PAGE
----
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MUSIC REVIEW

A graceful modern intermezzo

Joel McNeely's 'Two Portraits' is a perfect complement to Mozart, Schubert and Wagner.

January 24, 2005|Richard S. Ginell | Special to The Times

What's a present-day composer to do when asked to write a piece for a program that also contains first-class works by Mozart, Schubert and Wagner? You can't compete with them; that's a no-win proposition. One thing you can do, though, is complement them -- and that is what Joel McNeely's new "Two Portraits" for violin and strings gracefully managed to do for the Los Angeles Chamber Orchestra's program at the Alex Theatre on Saturday night.

Although McNeely usually makes his living toiling for the studios of Hollywood, these two short movements seem to take their cues mainly from 20th century English music -- especially Vaughan Williams in the tuneful, pastoral-flavored first movement. Since McNeely is married to LACO's concertmaster, Margaret Batjer, it's only natural that the piece extensively features and flatters her formidable technique, with streaks of animated passion at times.

"Two Portraits" turned out to be a pleasant intermezzo between a lean, athletically driven performance of Mozart's Divertimento in D, K. 136 and an out-and-out masterwork also written for a composer's companion, Wagner's "Siegfried Idyll." The Wagner received a terrific performance, perfectly and lovingly paced by Batjer from the concertmaster's chair, with LACO's sterling veteran wind soloists chattering and commenting with uncommon eloquence.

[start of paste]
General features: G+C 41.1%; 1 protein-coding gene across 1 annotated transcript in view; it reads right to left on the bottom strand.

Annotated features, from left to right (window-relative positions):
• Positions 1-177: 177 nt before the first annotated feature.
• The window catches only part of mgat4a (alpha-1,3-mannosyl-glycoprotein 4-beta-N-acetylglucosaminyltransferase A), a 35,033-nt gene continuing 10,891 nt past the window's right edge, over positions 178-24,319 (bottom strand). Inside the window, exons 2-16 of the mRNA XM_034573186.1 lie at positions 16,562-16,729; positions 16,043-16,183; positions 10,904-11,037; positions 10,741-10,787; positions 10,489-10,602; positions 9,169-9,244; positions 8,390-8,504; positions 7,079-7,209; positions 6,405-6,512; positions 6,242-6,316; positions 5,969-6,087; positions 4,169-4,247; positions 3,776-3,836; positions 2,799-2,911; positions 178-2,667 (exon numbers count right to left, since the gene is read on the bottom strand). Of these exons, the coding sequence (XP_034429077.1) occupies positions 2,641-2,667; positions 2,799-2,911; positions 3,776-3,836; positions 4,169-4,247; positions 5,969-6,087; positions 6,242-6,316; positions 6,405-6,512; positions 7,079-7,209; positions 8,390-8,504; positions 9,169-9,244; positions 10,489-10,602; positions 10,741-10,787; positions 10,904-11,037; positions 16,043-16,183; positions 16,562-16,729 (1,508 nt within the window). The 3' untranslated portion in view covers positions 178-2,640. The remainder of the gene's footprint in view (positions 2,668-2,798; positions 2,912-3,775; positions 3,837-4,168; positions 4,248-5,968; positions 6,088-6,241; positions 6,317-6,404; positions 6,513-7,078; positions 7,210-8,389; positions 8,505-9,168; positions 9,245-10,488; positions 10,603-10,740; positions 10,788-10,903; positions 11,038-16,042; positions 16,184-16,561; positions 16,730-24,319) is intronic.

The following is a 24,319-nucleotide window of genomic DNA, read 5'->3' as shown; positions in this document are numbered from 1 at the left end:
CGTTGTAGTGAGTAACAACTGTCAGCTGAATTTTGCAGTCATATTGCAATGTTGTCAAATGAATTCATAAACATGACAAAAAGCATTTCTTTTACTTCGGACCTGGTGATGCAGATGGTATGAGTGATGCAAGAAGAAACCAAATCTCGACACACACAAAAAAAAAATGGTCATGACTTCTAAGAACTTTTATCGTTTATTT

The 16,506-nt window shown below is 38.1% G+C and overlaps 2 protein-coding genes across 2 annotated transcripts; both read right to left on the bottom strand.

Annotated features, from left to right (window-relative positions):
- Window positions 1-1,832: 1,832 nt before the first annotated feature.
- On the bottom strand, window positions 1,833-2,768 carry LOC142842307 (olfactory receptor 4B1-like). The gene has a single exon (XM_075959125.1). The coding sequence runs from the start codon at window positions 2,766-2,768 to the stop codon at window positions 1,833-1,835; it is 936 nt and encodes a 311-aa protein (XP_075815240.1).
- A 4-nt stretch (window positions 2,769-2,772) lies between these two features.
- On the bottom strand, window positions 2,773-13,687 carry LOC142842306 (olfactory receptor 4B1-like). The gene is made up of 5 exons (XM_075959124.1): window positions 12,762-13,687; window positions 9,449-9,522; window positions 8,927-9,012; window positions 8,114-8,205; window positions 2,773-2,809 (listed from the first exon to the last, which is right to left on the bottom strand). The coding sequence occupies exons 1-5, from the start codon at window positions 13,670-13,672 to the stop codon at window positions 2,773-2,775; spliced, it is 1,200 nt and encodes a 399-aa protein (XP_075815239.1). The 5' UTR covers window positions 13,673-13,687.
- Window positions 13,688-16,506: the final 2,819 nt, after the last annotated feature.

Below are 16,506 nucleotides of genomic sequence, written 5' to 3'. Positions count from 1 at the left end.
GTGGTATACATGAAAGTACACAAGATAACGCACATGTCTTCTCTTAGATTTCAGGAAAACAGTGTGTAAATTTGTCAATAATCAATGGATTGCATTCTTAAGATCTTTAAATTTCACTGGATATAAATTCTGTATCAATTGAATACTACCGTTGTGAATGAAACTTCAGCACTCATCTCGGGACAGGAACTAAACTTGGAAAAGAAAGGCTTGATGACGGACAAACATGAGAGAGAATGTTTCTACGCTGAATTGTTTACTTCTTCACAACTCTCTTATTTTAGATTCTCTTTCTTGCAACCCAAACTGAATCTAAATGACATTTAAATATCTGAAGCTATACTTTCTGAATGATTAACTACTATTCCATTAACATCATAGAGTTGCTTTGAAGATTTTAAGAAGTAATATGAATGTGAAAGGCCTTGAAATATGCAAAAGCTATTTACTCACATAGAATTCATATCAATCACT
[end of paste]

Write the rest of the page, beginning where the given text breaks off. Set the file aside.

Extending more links into the 19th century, Batjer and 16 LACO string players capped the evening with Schubert's "Death and the Maiden" quartet as arranged for string orchestra by none other than Gustav Mahler. While Mahler's blown-up textures make Schubert's quartet sound tougher and meatier, this performance tended to underplay the sharp thrusts; it could have used more heat.

Ultimately, the whole affair came off well, despite a pair of mini-fiascos that caused confusion. No one bothered to announce that the order of the first two pieces had been reversed, so it's possible that some thought they were hearing McNeely when they were really hearing Mozart. Also, the printed program mistakenly called for an intermission before the Wagner rather than after; as a result, nearly half the audience had fled the hall when the musicians sat down to play. Such are the hazards of printing an entire season of program notes in advance.

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